Review: A Fall of Marigolds by Susan Meissner
Published February 4th 2014 by NAL Trade
Review copy received from the publisher
Part historical, part contemporary novel about two women having lost their loved ones trying to find out how to live on.
A Fall of Marigolds is a dual narrative between two women, with the emphasis on the story of Clara in 1911. The two stories are loosely linked through a physical object, a scarf. Clara lost her crush of two weeks in a fire, and is left to wonder what would have been if he hadn’t died. Taryn lost her husband in the Twin Towers and has never told her daughter of what happened that day.
Meissner has a nicely flowing style that was easy to get into. She is one of those authors that focusses on the character instead of the setting when writing historical. Some historical novels can be bogged down when the author wants to put in all the research they did, but Ms Meissner handles the details pretty well. The historical part of the book is set at Ellis island, where immigrants on their way to America would all have to have their health checked. Reading about life on the island, although never fully focussed on, was interesting. It was clear that the author had a personal affinity with the subject.
I enjoyed the way love in A Fall of Marigolds wasn’t the same uncomplicated affair as so many romances make it out to be. Sometimes you can feel attraction to someone for a short amount of time, and lose it after that. Sometimes you fall head over heels for someone in just two weeks. A few of the overrepresented tropes were avoided, and I’m quite happy with how all the threads worked out.
Because this is a book about two disasters, the book was too heavy for me, especially towards the end. The two heroines start asking themselves the questions “was I meant to do this?” “was this meant to happen” and other variations of the same thing. Maybe it’s because I never ask myself that question, but this part of the story irked me, and made me want to stop reading. A Fall of Marigolds was a breeze until it got too dark and I just lost interest in the bottomless pits that open up when you start asking yourself the question “is anything ever meant to be?”.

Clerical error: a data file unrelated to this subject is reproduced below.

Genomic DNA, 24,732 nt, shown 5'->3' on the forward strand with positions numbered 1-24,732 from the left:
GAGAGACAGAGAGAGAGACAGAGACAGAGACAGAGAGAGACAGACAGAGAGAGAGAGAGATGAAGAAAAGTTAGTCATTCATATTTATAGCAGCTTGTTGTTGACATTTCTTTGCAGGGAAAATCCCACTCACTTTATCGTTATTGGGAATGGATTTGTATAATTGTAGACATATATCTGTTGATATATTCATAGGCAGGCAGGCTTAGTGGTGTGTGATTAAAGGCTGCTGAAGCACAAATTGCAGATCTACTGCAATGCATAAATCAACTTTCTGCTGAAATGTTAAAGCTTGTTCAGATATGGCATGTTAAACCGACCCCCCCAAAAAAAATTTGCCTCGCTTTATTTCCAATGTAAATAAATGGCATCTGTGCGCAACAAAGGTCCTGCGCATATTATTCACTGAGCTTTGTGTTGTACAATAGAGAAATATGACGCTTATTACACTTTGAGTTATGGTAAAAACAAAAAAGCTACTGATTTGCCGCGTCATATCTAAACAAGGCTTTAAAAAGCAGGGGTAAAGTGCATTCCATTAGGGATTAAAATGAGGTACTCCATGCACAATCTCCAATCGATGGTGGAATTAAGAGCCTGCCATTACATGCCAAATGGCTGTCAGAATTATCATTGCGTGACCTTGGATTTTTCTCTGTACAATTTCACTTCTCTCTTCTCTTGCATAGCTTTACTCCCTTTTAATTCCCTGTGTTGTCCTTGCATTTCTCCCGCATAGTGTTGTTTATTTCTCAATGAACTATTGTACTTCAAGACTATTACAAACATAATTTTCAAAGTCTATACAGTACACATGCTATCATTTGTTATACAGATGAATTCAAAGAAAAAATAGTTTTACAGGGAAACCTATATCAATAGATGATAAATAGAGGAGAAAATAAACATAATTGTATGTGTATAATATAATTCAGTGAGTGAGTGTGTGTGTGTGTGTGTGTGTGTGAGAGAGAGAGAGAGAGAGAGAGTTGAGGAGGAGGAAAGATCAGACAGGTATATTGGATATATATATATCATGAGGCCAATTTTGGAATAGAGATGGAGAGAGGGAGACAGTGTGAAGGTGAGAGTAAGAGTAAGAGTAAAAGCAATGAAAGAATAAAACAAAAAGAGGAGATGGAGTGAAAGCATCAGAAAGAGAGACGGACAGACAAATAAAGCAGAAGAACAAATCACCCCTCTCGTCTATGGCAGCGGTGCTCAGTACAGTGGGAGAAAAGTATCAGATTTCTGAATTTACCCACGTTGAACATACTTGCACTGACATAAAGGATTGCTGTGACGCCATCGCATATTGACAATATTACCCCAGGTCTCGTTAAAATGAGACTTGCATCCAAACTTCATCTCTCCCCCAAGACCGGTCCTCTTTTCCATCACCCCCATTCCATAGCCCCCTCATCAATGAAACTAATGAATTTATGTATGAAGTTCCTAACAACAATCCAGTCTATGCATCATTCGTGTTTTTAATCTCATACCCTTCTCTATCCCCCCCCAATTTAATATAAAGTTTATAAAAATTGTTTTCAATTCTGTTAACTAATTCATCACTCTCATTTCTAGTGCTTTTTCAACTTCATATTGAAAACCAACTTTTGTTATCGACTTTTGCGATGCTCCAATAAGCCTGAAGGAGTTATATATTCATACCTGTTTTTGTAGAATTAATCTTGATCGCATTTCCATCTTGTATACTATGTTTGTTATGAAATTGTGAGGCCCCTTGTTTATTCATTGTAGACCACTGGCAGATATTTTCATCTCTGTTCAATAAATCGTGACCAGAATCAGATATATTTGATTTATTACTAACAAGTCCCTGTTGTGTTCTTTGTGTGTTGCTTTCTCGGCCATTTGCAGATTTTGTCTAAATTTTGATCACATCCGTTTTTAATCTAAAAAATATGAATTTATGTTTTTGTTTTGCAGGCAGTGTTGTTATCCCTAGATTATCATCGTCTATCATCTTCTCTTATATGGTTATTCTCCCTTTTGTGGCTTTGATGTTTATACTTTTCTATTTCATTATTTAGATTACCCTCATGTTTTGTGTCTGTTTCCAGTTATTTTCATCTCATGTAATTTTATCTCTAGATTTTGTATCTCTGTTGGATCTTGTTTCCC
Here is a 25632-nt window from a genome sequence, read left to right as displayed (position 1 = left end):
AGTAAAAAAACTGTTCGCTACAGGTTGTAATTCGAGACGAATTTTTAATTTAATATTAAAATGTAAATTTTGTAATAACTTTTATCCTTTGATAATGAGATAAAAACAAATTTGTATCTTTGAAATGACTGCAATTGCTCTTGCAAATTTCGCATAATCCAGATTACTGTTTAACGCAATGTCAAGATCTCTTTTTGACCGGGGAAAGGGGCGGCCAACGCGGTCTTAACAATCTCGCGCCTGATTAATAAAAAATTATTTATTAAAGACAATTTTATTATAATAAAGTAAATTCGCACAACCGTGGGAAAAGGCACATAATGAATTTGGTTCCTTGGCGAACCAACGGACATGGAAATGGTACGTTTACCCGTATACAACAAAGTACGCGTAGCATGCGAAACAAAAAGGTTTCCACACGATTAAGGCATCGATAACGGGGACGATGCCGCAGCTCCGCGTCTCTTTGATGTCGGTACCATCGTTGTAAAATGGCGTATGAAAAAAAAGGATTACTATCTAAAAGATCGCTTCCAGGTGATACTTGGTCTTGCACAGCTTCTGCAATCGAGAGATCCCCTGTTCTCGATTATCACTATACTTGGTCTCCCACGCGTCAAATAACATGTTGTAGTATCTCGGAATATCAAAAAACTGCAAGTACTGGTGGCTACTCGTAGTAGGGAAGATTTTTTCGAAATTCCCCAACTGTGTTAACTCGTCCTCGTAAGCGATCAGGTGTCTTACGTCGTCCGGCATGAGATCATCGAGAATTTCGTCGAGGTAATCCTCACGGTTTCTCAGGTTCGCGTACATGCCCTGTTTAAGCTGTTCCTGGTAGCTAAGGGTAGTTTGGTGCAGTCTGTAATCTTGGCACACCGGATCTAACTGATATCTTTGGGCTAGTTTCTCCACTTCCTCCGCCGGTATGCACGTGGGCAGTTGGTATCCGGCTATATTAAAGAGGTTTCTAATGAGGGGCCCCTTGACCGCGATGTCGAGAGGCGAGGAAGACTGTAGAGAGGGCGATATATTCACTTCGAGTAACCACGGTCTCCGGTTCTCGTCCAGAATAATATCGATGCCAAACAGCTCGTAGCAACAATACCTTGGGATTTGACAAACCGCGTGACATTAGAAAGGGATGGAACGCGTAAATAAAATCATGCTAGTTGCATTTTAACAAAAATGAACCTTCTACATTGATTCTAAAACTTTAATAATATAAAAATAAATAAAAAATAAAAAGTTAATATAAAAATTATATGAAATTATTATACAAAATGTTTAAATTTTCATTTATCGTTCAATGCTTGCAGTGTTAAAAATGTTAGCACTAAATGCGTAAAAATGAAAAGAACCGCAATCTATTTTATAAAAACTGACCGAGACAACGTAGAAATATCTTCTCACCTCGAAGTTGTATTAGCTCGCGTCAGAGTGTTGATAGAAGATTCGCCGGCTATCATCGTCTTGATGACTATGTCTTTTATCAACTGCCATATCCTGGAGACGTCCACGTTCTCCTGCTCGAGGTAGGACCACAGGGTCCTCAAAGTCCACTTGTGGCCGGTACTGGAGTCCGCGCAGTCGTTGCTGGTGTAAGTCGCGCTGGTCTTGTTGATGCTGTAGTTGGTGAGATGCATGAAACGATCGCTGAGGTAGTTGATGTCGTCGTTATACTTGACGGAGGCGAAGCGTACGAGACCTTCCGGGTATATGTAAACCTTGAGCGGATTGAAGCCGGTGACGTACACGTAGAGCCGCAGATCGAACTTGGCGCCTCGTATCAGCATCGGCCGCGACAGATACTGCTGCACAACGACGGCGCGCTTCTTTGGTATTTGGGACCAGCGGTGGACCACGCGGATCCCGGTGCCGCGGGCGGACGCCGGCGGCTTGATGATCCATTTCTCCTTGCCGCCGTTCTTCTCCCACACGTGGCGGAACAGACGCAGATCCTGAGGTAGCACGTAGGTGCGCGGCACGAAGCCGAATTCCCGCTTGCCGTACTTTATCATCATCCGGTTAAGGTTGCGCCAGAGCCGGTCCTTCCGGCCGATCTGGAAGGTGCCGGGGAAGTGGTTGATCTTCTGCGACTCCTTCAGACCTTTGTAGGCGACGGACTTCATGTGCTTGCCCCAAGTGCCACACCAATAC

A Fall of Marigolds is a good book, a book that will move readers and that will make you curious to early 20th century Manhattan.
A beautiful scarf, passed down through the generations, connects two women who learn that the weight of the world is made bearable by the love we give away….
September 1911. On Ellis Island in New York Harbor, nurse Clara Wood cannot face returning to Manhattan, where the man she loved fell to his death in the Triangle Shirtwaist Fire. Then, while caring for a fevered immigrant whose own loss mirrors hers, she becomes intrigued by a name embroidered onto the scarf he carries and finds herself caught in a dilemma that compels her to confront the truth about the assumptions she’s made. Will what she learns devastate her or free her?
September 2011. On Manhattan’s Upper West Side, widow Taryn Michaels has convinced herself that she is living fully, working in a charming specialty fabric store and raising her daughter alone. Then a long-lost photograph appears in a national magazine, and she is forced to relive the terrible day her husband died in the collapse of the World Trade Towers the same day a stranger reached out and saved her. Will a chance reconnection and a century-old scarf open Taryn’s eyes to the larger forces at work in her life?
- Review: Mrs. Poe by Lynn Cullen (2.5 Stars)
- Review: Belle Epoque by Elizabeth Ross (4 Stars)
- Review: Firelight by Kristen Callihan (3 Stars)
- Reading Classics: Wuthering Heights by Emily Brontë (3 Stars)